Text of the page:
Baden-Baden, Germany (baden means bath in German) is one of my favorite cities in Europe. This well-to-do city nestled in the middle of the Black Forest region (or Schwarzwald in German) is famous for its thermal baths, hot springs, and bathhouses or thermes. Before I continue, I should note that there is a popular trend to bathe/swim in public spa-like bathhouses (it’s not a sexual thing whatsoever, but children or those under the age of 16 are not allowed inside). Later on, I’ll talk more about the hot springs and thermes, because they’re not only prevalent in Germany, but they’re so much fun and a large part of what makes Baden-Baden so special.
In addition to the awesome spas, Baden-Baden has many beautiful museums, high-end shopping stores like Hermes, Celine, and Chanel, incredible food, live performances, great hiking paths, and the city is right at the base of a mountain upon which two large castles are situated, which are free to visit and explore. We spent an entire afternoon hiking around the city and exploring Altes Schloss (old castle) on the mountain just outside of town. The views in this city were unbelievable, and if you’re in Germany, I highly recommend checking out Baden-Baden!
We had never heard of thermes before someone in Baden-Baden explained them to us, and they’re one of the things I miss most about Germany. Germans are all about cleanliness, so before using these large, public bathhouses, everyone is required to shower and wash thoroughly. Men and women typically have separate shower areas and changing areas, but everyone comes out to the thermes and mixes in a co-ed bathing setting. While in Germany, we visited more than half a dozen thermes all over the country, and 2 of the best were right here in Baden-Baden, Caracalla and Friedrichsbad.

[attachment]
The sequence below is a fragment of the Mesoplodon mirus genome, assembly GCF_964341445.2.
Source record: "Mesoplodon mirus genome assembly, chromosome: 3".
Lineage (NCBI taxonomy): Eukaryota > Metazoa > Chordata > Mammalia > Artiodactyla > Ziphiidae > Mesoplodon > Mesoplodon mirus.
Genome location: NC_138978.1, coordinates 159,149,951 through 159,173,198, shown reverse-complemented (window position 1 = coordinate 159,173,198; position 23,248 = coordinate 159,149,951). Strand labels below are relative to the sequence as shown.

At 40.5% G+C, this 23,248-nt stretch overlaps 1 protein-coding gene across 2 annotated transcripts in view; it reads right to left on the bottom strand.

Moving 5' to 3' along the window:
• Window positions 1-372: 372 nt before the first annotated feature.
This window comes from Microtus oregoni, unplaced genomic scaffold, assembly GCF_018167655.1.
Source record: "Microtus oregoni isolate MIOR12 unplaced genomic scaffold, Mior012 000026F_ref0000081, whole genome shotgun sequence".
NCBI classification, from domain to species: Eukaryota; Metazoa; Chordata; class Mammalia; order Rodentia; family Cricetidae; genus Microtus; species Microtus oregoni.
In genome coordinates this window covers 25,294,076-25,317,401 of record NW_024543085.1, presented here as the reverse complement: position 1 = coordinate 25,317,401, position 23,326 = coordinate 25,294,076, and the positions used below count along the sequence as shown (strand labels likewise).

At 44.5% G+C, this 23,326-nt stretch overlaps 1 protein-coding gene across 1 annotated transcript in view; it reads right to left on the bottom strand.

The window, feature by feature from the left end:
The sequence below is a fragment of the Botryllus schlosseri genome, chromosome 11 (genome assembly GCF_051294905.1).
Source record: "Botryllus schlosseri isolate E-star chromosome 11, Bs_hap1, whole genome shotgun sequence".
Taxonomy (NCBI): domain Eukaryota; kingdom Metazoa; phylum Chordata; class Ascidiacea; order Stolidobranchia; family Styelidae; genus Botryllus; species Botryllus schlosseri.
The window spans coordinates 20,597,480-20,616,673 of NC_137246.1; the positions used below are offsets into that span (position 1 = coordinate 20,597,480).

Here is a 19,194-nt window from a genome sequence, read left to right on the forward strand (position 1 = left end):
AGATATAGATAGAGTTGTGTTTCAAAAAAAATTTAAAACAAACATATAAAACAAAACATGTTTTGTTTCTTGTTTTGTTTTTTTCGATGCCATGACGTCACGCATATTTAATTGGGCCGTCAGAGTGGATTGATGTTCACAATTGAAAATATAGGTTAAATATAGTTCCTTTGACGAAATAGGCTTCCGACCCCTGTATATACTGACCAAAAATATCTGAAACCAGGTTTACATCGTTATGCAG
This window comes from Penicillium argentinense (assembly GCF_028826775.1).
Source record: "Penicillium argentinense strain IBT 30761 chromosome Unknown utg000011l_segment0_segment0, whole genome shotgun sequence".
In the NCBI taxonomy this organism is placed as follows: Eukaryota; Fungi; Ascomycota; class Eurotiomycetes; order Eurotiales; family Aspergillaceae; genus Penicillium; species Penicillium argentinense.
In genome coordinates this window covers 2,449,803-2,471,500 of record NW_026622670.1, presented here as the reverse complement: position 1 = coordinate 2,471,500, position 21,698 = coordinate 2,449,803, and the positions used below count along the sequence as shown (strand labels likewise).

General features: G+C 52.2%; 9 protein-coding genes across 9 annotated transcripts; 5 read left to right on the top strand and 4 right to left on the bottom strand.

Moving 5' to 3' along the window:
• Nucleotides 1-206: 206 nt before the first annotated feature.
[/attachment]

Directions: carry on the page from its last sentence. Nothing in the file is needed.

Caracalla had a beautiful indoor pool connected to its outdoor pool, a lazy river of sorts, several hot tubs, and an entire floor dedicated to different types of saunas. Saunas in Germany are much different from those we have here in America and are typically hot, steamy rooms that smell strongly of essential oils (dampfbaden in German, which means wet baths or wet saunas), or dry saunas with successive rooms of varying temperatures. Caracalla was much more like an adults-only waterpark and was very relaxing but still had a playful atmosphere.
Where to Stay in Baden-Baden, Germany
Hotel Der Kleine Prinz
We stayed at Der Kleine Prinz (the little prince) hotel, which I highly recommend for its kind staff who speak several languages, including English, convenient location, and comfortable accommodations. Read more about our stay here, and read about the food we ate at the hotel here. Overall, we were very pleased with our stay, and I’d recommend this hotel to anyone looking for a conveniently located hotel in Baden-Baden. Visit their website at http://www.derkleineprinz.de/home/ to learn more.
What to See in Baden-Baden, Germany
Art Galleries, Theatre, Museums & the Casino
Baden-Baden has many great museums and art exhibits such as the Fabergé Egg museum, Museum Frieder Burda, Museum L8 (technology as art), Staatliche Kunsthalle (international contemporary art gallery), and the museum of the Roman Bath Ruins. There are several theaters in town that host plays, ballets, and musical performances, and there’s even a casino if you fancy a spot of gambling.
What to Eat in Baden-Baden, Germany
Le Jardin de France, the restaurant inside Hotel Der Kleine Prinz, the restaurant inside Atlantic Parkhotel Baden Baden, and Restaurant Canzley are all lovely spots for upscale dining. My favorite was The Grill inside Baden-Baden’s casino because it was one of the prettiest restaurants in the city, plus the food was incredible.